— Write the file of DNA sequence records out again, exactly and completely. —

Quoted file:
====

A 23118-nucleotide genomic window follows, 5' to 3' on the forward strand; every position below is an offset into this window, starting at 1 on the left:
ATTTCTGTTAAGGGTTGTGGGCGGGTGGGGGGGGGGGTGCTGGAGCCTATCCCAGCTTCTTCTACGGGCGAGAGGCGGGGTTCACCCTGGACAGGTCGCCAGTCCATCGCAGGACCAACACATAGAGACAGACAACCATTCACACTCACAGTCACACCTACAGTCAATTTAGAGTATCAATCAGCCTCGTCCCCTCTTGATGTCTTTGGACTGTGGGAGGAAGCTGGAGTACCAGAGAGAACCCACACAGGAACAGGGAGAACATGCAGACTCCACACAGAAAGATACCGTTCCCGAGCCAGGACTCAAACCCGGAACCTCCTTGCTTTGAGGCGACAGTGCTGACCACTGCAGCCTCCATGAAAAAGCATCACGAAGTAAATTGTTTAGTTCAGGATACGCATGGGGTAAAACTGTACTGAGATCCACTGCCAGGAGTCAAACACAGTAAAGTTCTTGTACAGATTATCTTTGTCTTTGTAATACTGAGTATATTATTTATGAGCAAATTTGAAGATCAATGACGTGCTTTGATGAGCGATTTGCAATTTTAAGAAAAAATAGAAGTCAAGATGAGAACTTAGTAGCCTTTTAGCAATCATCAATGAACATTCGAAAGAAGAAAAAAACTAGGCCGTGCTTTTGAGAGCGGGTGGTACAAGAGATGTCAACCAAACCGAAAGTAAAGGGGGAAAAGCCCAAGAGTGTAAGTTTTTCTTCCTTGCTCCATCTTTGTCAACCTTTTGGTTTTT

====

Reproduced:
A 23118-nucleotide genomic window follows, 5' to 3' on the forward strand; every position below is an offset into this window, starting at 1 on the left:
ATTTCTGTTAAGGGTTGTGGGCGGGTGGGGGGGGGGGTGCTGGAGCCTATCCCAGCTTCTTCTACGGGCGAGAGGCGGGGTTCACCCTGGACAGGTCGCCAGTCCATCGCAGGACCAACACATAGAGACAGACAACCATTCACACTCACAGTCACACCTACAGTCAATTTAGAGTATCAATCAGCCTCGTCCCCTCTTGATGTCTTTGGACTGTGGGAGGAAGCTGGAGTACCAGAGAGAACCCACACAGGAACAGGGAGAACATGCAGACTCCACACAGAAAGATACCGTTCCCGAGCCAGGACTCAAACCCGGAACCTCCTTGCTTTGAGGCGACAGTGCTGACCACTGCAGCCTCCATGAAAAAGCATCACGAAGTAAATTGTTTAGTTCAGGATACGCATGGGGTAAAACTGTACTGAGATCCACTGCCAGGAGTCAAACACAGTAAAGTTCTTGTACAGATTATCTTTGTCTTTGTAATACTGAGTATATTATTTATGAGCAAATTTGAAGATCAATGACGTGCTTTGATGAGCGATTTGCAATTTTAAGAAAAAATAGAAGTCAAGATGAGAACTTAGTAGCCTTTTAGCAATCATCAATGAACATTCGAAAGAAGAAAAAAACTAGGCCGTGCTTTTGAGAGCGGGTGGTACAAGAGATGTCAACCAAACCGAAAGTAAAGGGGGAAAAGCCCAAGAGTGTAAGTTTTTCTTCCTTGCTCCATCTTTGTCAACCTTTTGGTTTTT